Cold remedy

Very effective in managing symptoms of cold and sore throat, pains, cough, nasal congestion and help coagulate phlegm.

It is used in many tropical countries to fight infectious diseases. It has positive effect on pains, bacteria and viruses.

Because of its cleansing effects on the liver, gall bladder and the entire body system, it reduces the absorption of toxins.

Perhaps the greatest value of bitter kola extract is prevention and management of diabetic complications of the eye because of it activity on aldose reductase.

The anti-inflammatory and antioxidant properties make the body resistant to infections.

Increasing blood supply to the core area in men who have hardening of the arteries restores impotence.


It prevents the alcoholic induced hangover.

Another study published in African Journal of Biochemistry Research has validated the hepatoprotective role of bitter kola.

The study, titled “Hepatoprotective role of Garcinia kola (Heckel) nut extract on methamphetamine: Induced neurotoxicity in mice” was published by Gabriel Oze, Iheanyi Okoro, Austin Obi and Polycarp Nwoha from the Institute of Neuroscience and Biomedical Research, College of Medicine, Imo State University, Owerri, Imo State.

The researchers wrote: “The hepatoprotective effect of aqueous extract of Garcinia kola (AEGK) was studied in 60 mice of mixed sexes. The animals were divided into six groups of 10 mice each. Group I received normal saline, groups
II and III got 100 and 200 mg/kg AEGK (orally), respectively. Group IV received 10-mg/kg methamphetamine (MAM) (s.c.) only. Groups V and VI got 100 and 200 mg/kg of AEGK respectively, before 10-mg/kg methamphetamine which was used to induce neurotoxicity.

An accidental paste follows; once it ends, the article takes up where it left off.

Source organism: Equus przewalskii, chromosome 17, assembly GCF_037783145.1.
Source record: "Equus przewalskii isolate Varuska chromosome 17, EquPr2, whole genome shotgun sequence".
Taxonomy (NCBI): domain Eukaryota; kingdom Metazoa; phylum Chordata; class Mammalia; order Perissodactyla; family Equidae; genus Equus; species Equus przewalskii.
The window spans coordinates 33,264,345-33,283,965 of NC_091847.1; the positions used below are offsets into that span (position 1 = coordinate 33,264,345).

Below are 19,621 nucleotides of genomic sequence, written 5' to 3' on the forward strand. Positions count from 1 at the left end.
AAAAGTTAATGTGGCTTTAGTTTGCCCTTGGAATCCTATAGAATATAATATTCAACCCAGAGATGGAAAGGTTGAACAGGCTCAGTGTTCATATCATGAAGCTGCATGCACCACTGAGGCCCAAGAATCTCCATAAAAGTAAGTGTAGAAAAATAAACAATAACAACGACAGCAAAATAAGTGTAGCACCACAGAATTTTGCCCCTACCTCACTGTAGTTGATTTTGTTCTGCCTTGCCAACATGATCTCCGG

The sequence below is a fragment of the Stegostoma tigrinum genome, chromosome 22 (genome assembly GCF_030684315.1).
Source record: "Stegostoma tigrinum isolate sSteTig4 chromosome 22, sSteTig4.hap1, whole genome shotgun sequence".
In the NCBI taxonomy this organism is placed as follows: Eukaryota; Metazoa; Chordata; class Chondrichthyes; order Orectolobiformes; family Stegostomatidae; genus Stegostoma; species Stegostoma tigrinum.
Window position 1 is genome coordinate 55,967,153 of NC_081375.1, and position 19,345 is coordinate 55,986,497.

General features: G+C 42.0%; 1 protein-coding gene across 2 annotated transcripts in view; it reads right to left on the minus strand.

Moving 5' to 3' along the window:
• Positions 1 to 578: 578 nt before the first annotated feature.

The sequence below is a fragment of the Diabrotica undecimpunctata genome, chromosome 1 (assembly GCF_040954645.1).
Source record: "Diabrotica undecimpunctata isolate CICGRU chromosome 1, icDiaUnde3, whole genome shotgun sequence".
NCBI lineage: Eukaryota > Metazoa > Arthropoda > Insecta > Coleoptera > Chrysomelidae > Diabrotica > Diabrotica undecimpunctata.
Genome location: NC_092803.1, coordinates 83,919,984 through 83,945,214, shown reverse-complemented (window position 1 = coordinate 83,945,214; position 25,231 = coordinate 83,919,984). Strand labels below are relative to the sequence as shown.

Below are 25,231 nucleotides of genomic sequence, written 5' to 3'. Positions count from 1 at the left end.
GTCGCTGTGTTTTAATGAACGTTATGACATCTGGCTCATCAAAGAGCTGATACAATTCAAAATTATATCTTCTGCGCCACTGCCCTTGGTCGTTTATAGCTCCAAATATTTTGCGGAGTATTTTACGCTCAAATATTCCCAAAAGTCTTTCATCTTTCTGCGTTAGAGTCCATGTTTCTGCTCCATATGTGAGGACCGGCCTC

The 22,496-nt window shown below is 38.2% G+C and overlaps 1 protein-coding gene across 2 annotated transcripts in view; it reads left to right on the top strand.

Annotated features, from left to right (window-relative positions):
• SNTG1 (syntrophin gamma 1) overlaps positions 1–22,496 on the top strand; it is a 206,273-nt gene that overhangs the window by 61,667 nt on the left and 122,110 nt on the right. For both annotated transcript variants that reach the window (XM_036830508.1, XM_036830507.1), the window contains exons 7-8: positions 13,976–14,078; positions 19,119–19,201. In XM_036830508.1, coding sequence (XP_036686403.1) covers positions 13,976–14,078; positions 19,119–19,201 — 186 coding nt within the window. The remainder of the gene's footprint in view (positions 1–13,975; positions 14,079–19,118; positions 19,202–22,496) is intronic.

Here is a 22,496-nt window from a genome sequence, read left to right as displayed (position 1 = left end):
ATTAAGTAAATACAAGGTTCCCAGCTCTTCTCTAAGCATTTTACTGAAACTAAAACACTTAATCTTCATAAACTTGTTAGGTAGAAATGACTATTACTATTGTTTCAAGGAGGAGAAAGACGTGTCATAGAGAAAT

“The serum levels of AST, ALT, ALP, total bilirubin and its conjugated metabolite were used to assess liver damage. Fifty percent of the animals in group IV died. 30 per cent died in group V and none in group VI after 10 – 30 min interval of MAM administration. The serum levels of some of the marker enzymes and bilirubin were decreased significantly in groups VI at 200 mg/kg of AEGK (P < 0.05). The Blood glucose level increased transiently in the MAM treated groups. There was a slight rise in serum WBC after an initial fall at 100 mg/kg AEGK. The results suggest a possible hepatoprotective potential of AEGK. This may justify their local use in the management of some hepatic dysfunction and stress-related conditions.”

Yet another study published in Journal of Medicine and Food evaluated the “Effect of kolaviron, a biflavonoid complex from Garcinia kola seeds, on ethanol-induced oxidative stress in liver of adult wistar rats.”

Adaramoye O.A., Awogbindin I., and Okusaga J.O. from the Department of Biochemistry, University of Ibadan, Oyo State, wrote: “The role of oxidative stress in the pathogenesis of alcoholic diseases in the liver is well documented. Kolaviron (KV), a biflavonoid complex from Garcinia kola seeds, possesses a variety of biological activities, including antioxidant. Our aim was to investigate in vivo whether KV may attenuate oxidative stress in liver of Wistar albino rats following chronic ethanol administration. Thirty-six male Wistar albino rats were randomly divided into six groups. Administering 7.5 per cent or 45 per cent ethanol at 3 g/kg of body weight daily for eight weeks induced toxicity. Rats were treated with KV at 200 mg/kg of body weight for the same duration. Treatment was by oral gavage…”